Home / World / Russian OFFENSIVE: Putin at the most aggressive since the Cold War – UK and NATO on alert | World | news

Russian OFFENSIVE: Putin at the most aggressive since the Cold War – UK and NATO on alert | World | news

It follows a decision by Russian Prime Minister Vladimir Putin for his forces to adopt their most aggressive military stance since the Cold War. British military sources noted last night that a spike in Russian activity coincided with pro-democracy protests in Belarus, raising concerns that Putin was attempting to distract the alliance before offering military support to besieged ally Alexander Lukashenko. after his re-election.

In the past six weeks, British and other NATO forces have been harassed in the Baltic, with a marked increase in cyberattacks in Poland, Lithuania, Estonia and Latvia, where 14 NATO nations operate to defend Europe’s eastern borders.

Last month a joint counter-cyber operation by the UK, the US, Sweden and Finland was able to block a Russian attack on strategic equipment for the first time.

A planned military exercise involving Russian, Iranian and Chinese troops next week will further increase tensions.

But Russia began expanding its overseas operations in November when it deployed an unprecedented number of submarines from its northern fleet. These include sea trials of its brand new Yasen-class submarine, the Kazen, a 1

3,800-ton nuclear ship, which will eventually carry 40 Kailbr-M cruise missiles.

And British and NATO submarines are still engaged in dangerous cat-and-mouse operations with Russian counterparts in the northern approaches – the Northern North Sea and the Norwegian Sea.

Vladimir Putin

Russian President Vladimir Putin (Image: Mikhail Klimentyev TASS via Getty Images)

Russia’s northern fleet is so overextended that Moscow has sent its oldest Typhoon-class submarine, Dmitry Donskoy, to Norway, according to recent satellite images. Hunt for Red October’s 35,000-ton ship, at least 40 years old, rarely lines up beyond the Barents Sea, where it served as a training ship.

The Russian Pacific Fleet recently underwent the largest naval exercise since the Cold War, with alarm bells ringing at the detection of the Omsk guided missile submarine in the Bering Sea off Alaska – a sign of the continued Arctic ambitions Russia.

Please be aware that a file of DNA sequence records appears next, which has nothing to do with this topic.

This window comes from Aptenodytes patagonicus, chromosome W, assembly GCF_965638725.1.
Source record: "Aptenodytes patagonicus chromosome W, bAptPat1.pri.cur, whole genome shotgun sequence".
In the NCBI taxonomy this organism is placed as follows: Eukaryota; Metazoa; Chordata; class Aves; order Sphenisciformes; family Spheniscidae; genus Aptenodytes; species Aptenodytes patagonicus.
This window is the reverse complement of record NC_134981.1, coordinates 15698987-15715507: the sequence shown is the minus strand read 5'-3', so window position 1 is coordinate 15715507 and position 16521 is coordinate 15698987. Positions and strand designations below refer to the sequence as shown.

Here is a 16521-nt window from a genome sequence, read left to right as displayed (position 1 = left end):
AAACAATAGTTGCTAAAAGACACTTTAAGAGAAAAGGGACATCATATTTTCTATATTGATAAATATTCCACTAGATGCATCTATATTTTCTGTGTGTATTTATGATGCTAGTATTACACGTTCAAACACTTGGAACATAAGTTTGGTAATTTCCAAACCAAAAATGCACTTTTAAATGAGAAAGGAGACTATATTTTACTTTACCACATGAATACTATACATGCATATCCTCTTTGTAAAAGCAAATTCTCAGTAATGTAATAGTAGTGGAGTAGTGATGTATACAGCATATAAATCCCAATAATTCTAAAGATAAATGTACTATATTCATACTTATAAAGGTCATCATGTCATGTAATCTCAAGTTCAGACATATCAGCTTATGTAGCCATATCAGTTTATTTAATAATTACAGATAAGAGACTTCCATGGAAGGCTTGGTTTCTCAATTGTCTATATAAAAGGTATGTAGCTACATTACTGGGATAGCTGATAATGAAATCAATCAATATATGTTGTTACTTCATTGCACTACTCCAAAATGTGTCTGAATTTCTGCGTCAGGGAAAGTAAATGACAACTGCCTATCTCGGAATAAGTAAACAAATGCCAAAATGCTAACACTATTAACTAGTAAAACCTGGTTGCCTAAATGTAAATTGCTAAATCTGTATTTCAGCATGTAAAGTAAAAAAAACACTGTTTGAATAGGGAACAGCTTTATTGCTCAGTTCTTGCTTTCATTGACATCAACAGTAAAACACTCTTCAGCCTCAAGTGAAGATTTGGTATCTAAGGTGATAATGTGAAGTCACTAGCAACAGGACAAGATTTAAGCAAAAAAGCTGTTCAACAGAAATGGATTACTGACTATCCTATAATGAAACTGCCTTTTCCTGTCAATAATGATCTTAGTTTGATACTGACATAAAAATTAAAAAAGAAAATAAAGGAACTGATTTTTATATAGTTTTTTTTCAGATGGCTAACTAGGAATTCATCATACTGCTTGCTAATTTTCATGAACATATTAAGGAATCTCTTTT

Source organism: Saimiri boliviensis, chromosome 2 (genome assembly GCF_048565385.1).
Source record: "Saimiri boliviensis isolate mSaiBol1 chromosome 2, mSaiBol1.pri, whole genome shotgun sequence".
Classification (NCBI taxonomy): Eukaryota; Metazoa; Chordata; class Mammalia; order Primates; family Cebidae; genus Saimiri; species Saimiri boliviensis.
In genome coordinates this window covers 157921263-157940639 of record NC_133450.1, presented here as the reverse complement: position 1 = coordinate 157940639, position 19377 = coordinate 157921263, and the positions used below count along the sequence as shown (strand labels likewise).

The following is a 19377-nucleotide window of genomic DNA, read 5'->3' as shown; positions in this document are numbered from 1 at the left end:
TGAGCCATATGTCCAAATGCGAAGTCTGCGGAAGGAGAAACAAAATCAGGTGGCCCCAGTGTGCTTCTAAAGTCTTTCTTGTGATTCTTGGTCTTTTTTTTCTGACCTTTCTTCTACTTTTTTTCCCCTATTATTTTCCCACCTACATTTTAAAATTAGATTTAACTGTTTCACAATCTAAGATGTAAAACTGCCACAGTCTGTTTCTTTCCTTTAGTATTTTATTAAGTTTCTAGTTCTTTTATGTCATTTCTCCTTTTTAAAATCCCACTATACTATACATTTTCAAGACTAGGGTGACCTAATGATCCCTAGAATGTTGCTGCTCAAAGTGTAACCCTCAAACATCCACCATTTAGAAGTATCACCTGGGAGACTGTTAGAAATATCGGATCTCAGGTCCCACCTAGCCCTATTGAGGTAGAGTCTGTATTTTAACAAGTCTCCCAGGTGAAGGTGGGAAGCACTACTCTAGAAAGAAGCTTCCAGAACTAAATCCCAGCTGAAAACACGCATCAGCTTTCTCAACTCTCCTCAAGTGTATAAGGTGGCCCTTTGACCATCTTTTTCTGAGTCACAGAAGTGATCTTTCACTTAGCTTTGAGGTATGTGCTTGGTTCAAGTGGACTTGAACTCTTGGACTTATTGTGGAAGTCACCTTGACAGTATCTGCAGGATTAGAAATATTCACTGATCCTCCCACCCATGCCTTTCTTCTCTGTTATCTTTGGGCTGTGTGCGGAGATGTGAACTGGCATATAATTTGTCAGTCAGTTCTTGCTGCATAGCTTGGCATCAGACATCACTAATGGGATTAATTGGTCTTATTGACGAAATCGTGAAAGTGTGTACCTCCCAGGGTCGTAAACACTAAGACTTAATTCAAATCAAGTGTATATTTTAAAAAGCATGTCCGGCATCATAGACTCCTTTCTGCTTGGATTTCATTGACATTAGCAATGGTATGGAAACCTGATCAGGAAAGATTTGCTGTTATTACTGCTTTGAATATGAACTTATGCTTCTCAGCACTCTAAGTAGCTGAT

The RAF’s ninth rapid reaction warning since January was triggered last week by Russian planes flying close to British airspace – a figure not seen since 2011.

Moscow also continued to deploy strike planes across the Black Sea and into Ukraine on a daily basis to remind Kiev and the Western forces assisting government troops of their capabilities.

And next week, Operation Caucus 2020 will see 80,000 primarily Russian troops holding 4,800 drills and more than 9,000 hands-on combat training drills in what Defense Minister General Sergei Shoigu described as “the most important event in training at combat of the Russian armed forces “.

NATO responded with a series of coordinated counter-operations. Britain sent a Royal Navy Type 23 frigate to the Arctic Circle with US warships for exercises in the Barents Sea in May, the first time the Navy has ventured there since the Cold War.

This is repeating itself with HMS Sutherland leading a NATO task force of US and Norwegian warships that sailed the Arctic waters of the Barents Sea last week.

The air surveillance flights of NATO spy planes increased by 30%, with 120 sorties on the Black Sea and Ukraine in August alone, compared to 80 last year.

These include 20 astonishing RAF Sentinel spy plane missions, as well as separate flights of RAF Typhoon flights, sending a clear message to Moscow that NATO is watching.

Last night, a senior source at the permanent headquarters, Britain’s secret military headquarters in Middlesex, said: “The decision has been made, to put it simply, to keep the Russian forces as busy as they care.

Alexander Lukashenko

Belarusian President Alexander Lukashenko (Image: Sergei Sheleg / BelTA / Handout via REUTERS)

“What we have seen is a significant increase in Russian activity, based on an already aggressive attitude, which coincided with the internal unrest in Belarus.

“In recent weeks they have accelerated their march and appear to be trying to intimidate Western forces across the air, land and sea domains from the North Sea to the Baltic states and Ukraine.

“There are fears that Russia is organizing disinformation operations and otherwise keeping us busy as a form of distraction, drawing our attention and resources in one direction as they prepare to move to Belarus.”

Lukashenko recently ordered half of the country’s army to come in for combat readiness and met with Putin for a mini-summit in the Black Sea resort of Sochi.

While publicly stating that he hoped the unrest in Belarus would be resolved internally, Putin offered Russian troops to prevent the country from “getting out of control”.

But the Russian Defense Ministry admitted that 300 Pskov Guard paratroopers belonging to the 76th Russian Assault and Assault Division arrived for training in the Belarusian city of Brest “to participate in the joint Belarusian tactical exercise. Russian Slavic Brotherhood-2020 “.

Serbia, which should have taken part, withdrew, Russia citing EU pressure for the decision.

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